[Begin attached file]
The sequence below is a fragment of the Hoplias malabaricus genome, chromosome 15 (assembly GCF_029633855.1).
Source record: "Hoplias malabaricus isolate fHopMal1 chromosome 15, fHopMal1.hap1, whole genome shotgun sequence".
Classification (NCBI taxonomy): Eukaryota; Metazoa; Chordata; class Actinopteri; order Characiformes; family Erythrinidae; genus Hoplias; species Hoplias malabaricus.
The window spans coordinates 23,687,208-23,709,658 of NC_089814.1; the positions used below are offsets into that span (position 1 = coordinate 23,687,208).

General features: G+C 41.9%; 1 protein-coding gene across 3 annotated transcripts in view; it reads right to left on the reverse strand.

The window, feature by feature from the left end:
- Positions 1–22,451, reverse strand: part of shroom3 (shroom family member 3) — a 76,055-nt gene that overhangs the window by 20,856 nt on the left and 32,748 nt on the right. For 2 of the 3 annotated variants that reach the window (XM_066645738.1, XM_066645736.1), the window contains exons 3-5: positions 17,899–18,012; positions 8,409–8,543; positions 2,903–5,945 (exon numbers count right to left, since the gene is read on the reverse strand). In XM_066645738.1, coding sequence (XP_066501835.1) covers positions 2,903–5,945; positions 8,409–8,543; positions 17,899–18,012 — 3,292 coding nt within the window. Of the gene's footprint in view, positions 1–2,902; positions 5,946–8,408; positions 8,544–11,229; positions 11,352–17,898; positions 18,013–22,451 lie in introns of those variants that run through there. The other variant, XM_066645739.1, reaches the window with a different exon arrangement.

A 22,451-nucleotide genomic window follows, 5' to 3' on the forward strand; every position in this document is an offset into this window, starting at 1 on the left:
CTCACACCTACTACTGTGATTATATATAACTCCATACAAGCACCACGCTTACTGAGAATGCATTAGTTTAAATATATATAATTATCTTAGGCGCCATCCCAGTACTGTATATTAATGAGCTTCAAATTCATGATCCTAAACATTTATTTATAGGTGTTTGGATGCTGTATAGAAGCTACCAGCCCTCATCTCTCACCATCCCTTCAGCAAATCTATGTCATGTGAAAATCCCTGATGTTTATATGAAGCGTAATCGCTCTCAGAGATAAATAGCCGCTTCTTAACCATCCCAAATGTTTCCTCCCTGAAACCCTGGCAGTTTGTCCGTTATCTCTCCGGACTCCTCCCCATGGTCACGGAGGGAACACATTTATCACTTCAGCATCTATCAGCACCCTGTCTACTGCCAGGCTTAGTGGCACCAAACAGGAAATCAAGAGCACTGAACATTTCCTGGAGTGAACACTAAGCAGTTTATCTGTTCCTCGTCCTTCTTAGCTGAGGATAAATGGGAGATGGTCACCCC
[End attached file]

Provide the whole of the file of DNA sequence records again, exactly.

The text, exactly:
The sequence below is a fragment of the Hoplias malabaricus genome, chromosome 15 (assembly GCF_029633855.1).
Source record: "Hoplias malabaricus isolate fHopMal1 chromosome 15, fHopMal1.hap1, whole genome shotgun sequence".
Classification (NCBI taxonomy): Eukaryota; Metazoa; Chordata; class Actinopteri; order Characiformes; family Erythrinidae; genus Hoplias; species Hoplias malabaricus.
The window spans coordinates 23,687,208-23,709,658 of NC_089814.1; the positions used below are offsets into that span (position 1 = coordinate 23,687,208).

General features: G+C 41.9%; 1 protein-coding gene across 3 annotated transcripts in view; it reads right to left on the reverse strand.

The window, feature by feature from the left end:
- Positions 1–22,451, reverse strand: part of shroom3 (shroom family member 3) — a 76,055-nt gene that overhangs the window by 20,856 nt on the left and 32,748 nt on the right. For 2 of the 3 annotated variants that reach the window (XM_066645738.1, XM_066645736.1), the window contains exons 3-5: positions 17,899–18,012; positions 8,409–8,543; positions 2,903–5,945 (exon numbers count right to left, since the gene is read on the reverse strand). In XM_066645738.1, coding sequence (XP_066501835.1) covers positions 2,903–5,945; positions 8,409–8,543; positions 17,899–18,012 — 3,292 coding nt within the window. Of the gene's footprint in view, positions 1–2,902; positions 5,946–8,408; positions 8,544–11,229; positions 11,352–17,898; positions 18,013–22,451 lie in introns of those variants that run through there. The other variant, XM_066645739.1, reaches the window with a different exon arrangement.

A 22,451-nucleotide genomic window follows, 5' to 3' on the forward strand; every position in this document is an offset into this window, starting at 1 on the left:
CTCACACCTACTACTGTGATTATATATAACTCCATACAAGCACCACGCTTACTGAGAATGCATTAGTTTAAATATATATAATTATCTTAGGCGCCATCCCAGTACTGTATATTAATGAGCTTCAAATTCATGATCCTAAACATTTATTTATAGGTGTTTGGATGCTGTATAGAAGCTACCAGCCCTCATCTCTCACCATCCCTTCAGCAAATCTATGTCATGTGAAAATCCCTGATGTTTATATGAAGCGTAATCGCTCTCAGAGATAAATAGCCGCTTCTTAACCATCCCAAATGTTTCCTCCCTGAAACCCTGGCAGTTTGTCCGTTATCTCTCCGGACTCCTCCCCATGGTCACGGAGGGAACACATTTATCACTTCAGCATCTATCAGCACCCTGTCTACTGCCAGGCTTAGTGGCACCAAACAGGAAATCAAGAGCACTGAACATTTCCTGGAGTGAACACTAAGCAGTTTATCTGTTCCTCGTCCTTCTTAGCTGAGGATAAATGGGAGATGGTCACCCC